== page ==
I only live 90 miles away, but New Orleans is a world apart. Every time I visit, I love it more. My sweetie and I spent a December weekend savoring it all. Yuletide in this old city has it’s own feel; it’s not Mardi Gras or festival-time or it’s-so-hot-I-can’t-breathe-I-must-find-a-cold-bar-summertime.
It’s beautiful and sparkly, people aren’t in a hurry, there’s more children with their families in the grand hotels all dressed up in their holiday best. There’s the odd mix of evergreen and palm trees and the illusion in hotel lobbies that it’s cold and wintery yet everyone is wearing short sleeves. The city feels more ancient at Christmas, maybe it’s the carolers dressed in vintage clothes sitting in the bars taking a break from singing their carols. Or maybe it’s the old spirits of those who have walked it’s streets, have once again come back for a visit.
I love the aromas of New Orleans
New Orleans has it’s own smell that’s like no other city. It’s the wet, humid, tropical, heavy air mixed with french bread, coffee, frying foods, beignets, alcohol and car exhaust. You sense the decay and the decadence and the history. It fills your senses the moment you arrive. For me it breathes welcome back.
I love the sights and sounds of New Orleans
Car horns, people talking, laughing, arguing, but mostly I hear music and as the sound of one musician fades you hear another. A trio of men singing Temptations-style wearing matching suits and standing in the middle of the street; musicians from different generations coming together doing what they all love; crowds dancing and clapping; young street people with matted hair making up for their lack of talent with their great enthusiasm.
I love the tastes of New Orleans
Almost immediately upon arrival, we go to have a drink at my favorite spot in the Quarter. The balcony at Muriel’s overlooking Jackson Square in the shadow of the Cathedral. Muriel’s is a favorite place for a memorable meal; their crawfish and goat cheese crepes will remain a sense memory that stays with you for the rest of your life. But this is also a haunted restaurant. It was once a private home and the owner gambled it away in a poker game one night long, long ago. He came home and hung himself so the home wouldn’t be taken away from his widow. If you meander through the back hallway on the way to the balcony, you’ll see the table set every day with bread and wine for his ghost.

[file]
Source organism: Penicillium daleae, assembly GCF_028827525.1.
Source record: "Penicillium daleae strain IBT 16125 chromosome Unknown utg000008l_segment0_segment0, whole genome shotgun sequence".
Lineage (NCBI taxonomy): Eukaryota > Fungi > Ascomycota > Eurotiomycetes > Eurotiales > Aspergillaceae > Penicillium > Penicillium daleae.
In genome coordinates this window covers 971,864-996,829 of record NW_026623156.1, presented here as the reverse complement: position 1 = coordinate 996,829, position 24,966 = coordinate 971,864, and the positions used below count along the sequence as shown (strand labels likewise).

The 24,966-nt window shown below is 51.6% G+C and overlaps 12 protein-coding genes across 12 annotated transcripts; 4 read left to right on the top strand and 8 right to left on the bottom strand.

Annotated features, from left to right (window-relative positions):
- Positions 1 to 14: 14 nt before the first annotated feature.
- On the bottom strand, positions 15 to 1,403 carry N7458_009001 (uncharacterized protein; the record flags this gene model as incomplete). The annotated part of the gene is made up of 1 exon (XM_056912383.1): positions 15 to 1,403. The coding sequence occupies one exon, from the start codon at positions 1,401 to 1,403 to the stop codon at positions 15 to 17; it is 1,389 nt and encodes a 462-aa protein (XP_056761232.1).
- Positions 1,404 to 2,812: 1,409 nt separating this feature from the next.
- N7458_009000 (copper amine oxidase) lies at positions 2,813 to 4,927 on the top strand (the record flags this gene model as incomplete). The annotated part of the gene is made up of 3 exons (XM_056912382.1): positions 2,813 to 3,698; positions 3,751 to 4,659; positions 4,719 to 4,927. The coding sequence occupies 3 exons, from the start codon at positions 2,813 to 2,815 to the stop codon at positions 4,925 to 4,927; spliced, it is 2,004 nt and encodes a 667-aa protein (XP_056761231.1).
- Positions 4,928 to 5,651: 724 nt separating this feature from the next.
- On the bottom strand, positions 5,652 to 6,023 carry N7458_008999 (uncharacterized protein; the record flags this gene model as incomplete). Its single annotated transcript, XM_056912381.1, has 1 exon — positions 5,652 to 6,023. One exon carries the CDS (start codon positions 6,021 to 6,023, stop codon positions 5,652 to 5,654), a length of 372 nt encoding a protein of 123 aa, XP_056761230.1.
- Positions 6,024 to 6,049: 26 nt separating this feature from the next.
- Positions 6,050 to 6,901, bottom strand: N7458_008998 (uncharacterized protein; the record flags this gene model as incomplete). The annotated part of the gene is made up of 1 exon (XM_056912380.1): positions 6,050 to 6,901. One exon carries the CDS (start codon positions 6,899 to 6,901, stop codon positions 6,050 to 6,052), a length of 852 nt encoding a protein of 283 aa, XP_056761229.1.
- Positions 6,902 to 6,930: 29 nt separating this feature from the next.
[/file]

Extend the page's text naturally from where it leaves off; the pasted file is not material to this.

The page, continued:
Great food is so much the heart and soul of this city. And whatever restaurant you stumble upon will quickly become your favorite until you stumble upon another. Even the bread and coffee are better here. Herbsaint is a little bistro that we’ve been hearing about. I love to watch cooking shows and am always intrigued by the food combinations that I never thought could be put together. The magic that occurs when tastes blend and marry in your mouth with the perfect pairing of wine. We had one of their signature dishes Housemade Spaghetti with Guanciale and Fried-Poached Farm Egg. I do not know how you can fry a poached egg with a crust and keep the yoke buttery. But they did it. When you cut that egg and it drizzles into the pasta, well, my eyes rolled back in my head, as I tasted total deliciousness.
A toast to New Orleans
When I win the lottery, I’ll buy a French Quarter home with a courtyard and a balcony. I’ll call to you from the street and invite you up for a drink, maybe a Pimm’s Cup or a Sazarac. And you’ll join me on the balcony and we’ll wish everyone below a Merry Christmas.
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As always, you have captured this place that I still call home. I cannot wait for my own sparkly, slightly decayed trip this weekend…hope to see you my friend.
I’m hoping to see you too!
I’ll join you! We vacationed in New Orleans pre-Katrina and had a great time with great food and drink. I love your photos!
P.S. In one of my favorite movies, “State of the Union” Katharine Hepburn and Spencer Tracy are staunch Republicans (unlike real life they were staunch Democrats!) They hosted a party at home cause Spencer was running for President. One of the wives of the visitors was “from the south” and known for her love of Democrats and Sazaracs! The bartender, being in NY State, had to look up how to make it. That was the first and only time I heard of that drink, until now! xoxoxo
Cathy, while i love the Sazerac Bar, the drink itself is too strong for me. If I have one, it talks a whole day of sipping to finish it!
Oh Connie, Now I want to go to NO during Christmas time! Can you get a bad meal in New Orleans?
There are no bad meals in New Orleans. A restaurant that’s not good, won’t stay in business. It’s a foodie paradise.
Great column…you really caught the flavor of NO nicely. I too love the images. Fun reading.